Turbulence created by supermassive black holes near the center of galaxies within galaxy clusters could be the culprit 

Chandra observations of the Perseus and Virgo galaxy clusters suggest turbulence may be preventing hot gas there from cooling, addressing a long-standing question of galaxy clusters do not form large numbers of stars. Image Credit: NASA/CXC/Stanford/I. Zhuravleva et al
Chandra observations of the Perseus and Virgo galaxy clusters suggest turbulence may be preventing hot gas there from cooling, addressing a long-standing question of galaxy clusters do not form large numbers of stars.
Image Credit: NASA/CXC/Stanford/I. Zhuravleva et al

Space news ( December 18, 2014) Deep within the Perseus and Virgo galaxy clusters – 

NASA astronomers studying the birth and death of stars in huge galaxy clusters recently viewed the Perseus and Virgo galaxy clusters, using the Chandra X-ray Observatory, looking for clues to the mystery surrounding the lack of stars in these galaxy clusters.

The Chandra X-ray Observatory (formerly the Advanced X-ray Astrophysics Facility, or AXAF) was built around a high-resolution grazing incidence X-ray telescope which will make astrophysical observations in the 0.09 to 10.0 keV energy range.
The Chandra X-ray Observatory (formerly the Advanced X-ray Astrophysics Facility, or AXAF) was built around a high-resolution grazing incidence X-ray telescope which will make astrophysical observations in the 0.09 to 10.0 keV energy range.

Space scientists believe clues suggest turbulence within Perseus and Virgo could be a cause of the lack of stars seen during our journey. Turbulence which could be preventing hot gas within these behemoths from cooling and ultimately forming more stars.

The hot gasses within Perseus and Virgo are believed to be one of the heaviest components of these galaxy clusters. Over a long period of time, the hot gasses near the centers of these galaxy clusters should cool to the point where stars form at an amazing rate, according to the latest theories.  But this picture isn’t the one NASA astronomers are seeing during our journey, though, and this has them wondering and searching for answers.

“We knew that somehow the gas in clusters is being heated to prevent it cooling and forming stars. The question was exactly how,” said Irina Zhuravleva of Stanford University in Palo Alto, California, who led the study that appears in the latest online issue of the journal Nature. “We think we may have found evidence that the heat is channeled from turbulent motions, which we identify from signatures recorded in X-ray images.”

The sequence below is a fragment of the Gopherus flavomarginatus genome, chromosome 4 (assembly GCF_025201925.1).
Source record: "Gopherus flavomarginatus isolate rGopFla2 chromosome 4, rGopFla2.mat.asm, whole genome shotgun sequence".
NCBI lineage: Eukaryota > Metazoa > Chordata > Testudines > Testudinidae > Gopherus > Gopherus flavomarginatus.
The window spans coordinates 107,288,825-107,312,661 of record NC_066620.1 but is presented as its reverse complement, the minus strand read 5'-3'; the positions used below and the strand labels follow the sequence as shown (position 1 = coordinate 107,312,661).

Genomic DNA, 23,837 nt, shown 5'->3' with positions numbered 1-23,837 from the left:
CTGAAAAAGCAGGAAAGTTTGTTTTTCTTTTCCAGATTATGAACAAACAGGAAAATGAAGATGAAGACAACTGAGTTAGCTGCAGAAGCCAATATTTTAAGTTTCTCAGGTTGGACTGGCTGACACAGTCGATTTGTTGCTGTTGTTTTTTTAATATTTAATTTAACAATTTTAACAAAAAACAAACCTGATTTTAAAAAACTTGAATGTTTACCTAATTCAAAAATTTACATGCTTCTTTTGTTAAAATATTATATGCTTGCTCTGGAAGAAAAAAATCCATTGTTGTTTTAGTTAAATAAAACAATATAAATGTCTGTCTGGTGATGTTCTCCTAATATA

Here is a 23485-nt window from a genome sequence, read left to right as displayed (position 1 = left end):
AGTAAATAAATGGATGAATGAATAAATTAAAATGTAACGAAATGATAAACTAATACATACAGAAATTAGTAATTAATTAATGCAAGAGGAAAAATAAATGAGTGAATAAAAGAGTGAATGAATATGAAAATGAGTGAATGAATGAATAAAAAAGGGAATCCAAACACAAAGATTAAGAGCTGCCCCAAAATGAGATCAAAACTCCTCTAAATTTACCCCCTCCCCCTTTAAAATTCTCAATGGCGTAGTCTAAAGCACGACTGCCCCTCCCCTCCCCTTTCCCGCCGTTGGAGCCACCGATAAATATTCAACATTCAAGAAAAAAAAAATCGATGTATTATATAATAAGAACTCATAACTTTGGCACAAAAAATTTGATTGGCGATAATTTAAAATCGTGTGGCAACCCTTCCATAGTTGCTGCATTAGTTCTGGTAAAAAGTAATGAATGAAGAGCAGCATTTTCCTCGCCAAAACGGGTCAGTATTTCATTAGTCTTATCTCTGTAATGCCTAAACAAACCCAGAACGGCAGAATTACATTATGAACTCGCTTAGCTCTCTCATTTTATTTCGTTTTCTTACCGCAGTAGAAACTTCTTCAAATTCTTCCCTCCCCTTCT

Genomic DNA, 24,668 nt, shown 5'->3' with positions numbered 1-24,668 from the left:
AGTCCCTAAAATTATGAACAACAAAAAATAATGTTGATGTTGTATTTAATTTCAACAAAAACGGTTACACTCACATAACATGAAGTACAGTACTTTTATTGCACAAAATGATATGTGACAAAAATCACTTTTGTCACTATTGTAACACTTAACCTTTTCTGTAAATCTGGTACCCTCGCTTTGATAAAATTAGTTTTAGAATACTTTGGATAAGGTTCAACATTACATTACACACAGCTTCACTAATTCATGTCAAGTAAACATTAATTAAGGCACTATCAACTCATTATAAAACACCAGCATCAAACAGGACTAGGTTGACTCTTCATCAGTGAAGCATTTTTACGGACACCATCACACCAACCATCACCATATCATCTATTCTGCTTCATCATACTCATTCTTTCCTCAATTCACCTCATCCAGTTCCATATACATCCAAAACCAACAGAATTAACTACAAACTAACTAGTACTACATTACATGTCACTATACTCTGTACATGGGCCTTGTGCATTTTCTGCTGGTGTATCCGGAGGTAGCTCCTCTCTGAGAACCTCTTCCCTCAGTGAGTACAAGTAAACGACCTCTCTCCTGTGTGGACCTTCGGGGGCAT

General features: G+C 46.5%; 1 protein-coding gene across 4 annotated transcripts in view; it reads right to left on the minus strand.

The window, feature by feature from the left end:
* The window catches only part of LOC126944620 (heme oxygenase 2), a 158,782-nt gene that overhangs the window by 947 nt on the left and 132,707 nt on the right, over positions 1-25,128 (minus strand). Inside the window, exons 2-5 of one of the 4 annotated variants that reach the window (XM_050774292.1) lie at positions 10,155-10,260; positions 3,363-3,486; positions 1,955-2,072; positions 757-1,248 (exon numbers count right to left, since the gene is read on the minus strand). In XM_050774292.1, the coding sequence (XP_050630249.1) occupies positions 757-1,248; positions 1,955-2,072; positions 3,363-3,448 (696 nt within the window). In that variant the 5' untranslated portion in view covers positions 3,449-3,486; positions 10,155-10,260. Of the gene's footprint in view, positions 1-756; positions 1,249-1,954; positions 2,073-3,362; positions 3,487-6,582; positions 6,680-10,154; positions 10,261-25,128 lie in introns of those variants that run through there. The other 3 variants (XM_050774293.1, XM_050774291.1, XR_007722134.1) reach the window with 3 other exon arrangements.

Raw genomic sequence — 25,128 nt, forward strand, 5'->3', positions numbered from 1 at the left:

What’s causing turbulence within Perseus and Virgo?

Space scientists have previously recorded data indicating supermassive black holes, believed to be located near the center of large galaxies in the middle of galaxy clusters, jet huge quantities of energetic particles into the surrounding hot gas.

Powerful jets that space scientists believe create giant cavities in the hot gas and transfer energy that generates turbulence, which then disperses keeping the gas hot for billions of years.

“Any gas motions from the turbulence will eventually decay, releasing their energy to the gas,” said co-author Eugene Churazov of the Max Planck Institute for Astrophysics in Munich, Germany. “But the gas won’t cool if turbulence is strong enough and generated often enough.”

What is next for space scientists?

Space scientists newest data indicates this scenario appears to have unfolded within the Perseus and Virgo galaxy clusters.

“Our work gives us an estimate of how much turbulence is generated in these clusters,” said Alexander Schekochihin of the University of Oxford in the United Kingdom. “From what we’ve determined so far, there’s enough turbulence to balance the cooling of the gas.

Some space scientists involved in the study think there could be other forces at work creating turbulence, interactions between galaxies within galaxy clusters could also be a major factor.

Evidence appears to support a “feedback” model involving black holes near the center of galaxies within the Perseus and Virgo galaxy clusters.

Space scientists need to collect more data on each galaxy cluster to estimate the turbulence in the hot gas better. This will give them a better picture of what’s really going on and why galaxy clusters don’t form large numbers of stars?

You can view an interactive image, podcast, and video with more information concerning this research here.

You can find more information on the Chandra X-Ray Space Telescope here.

For more information on NASA’s Chandra space mission visit here.

Learn more about Neptune-size exoplanets.

Learn about NEOWISE’s one year mission.

Learn more about life during the first days of the universe.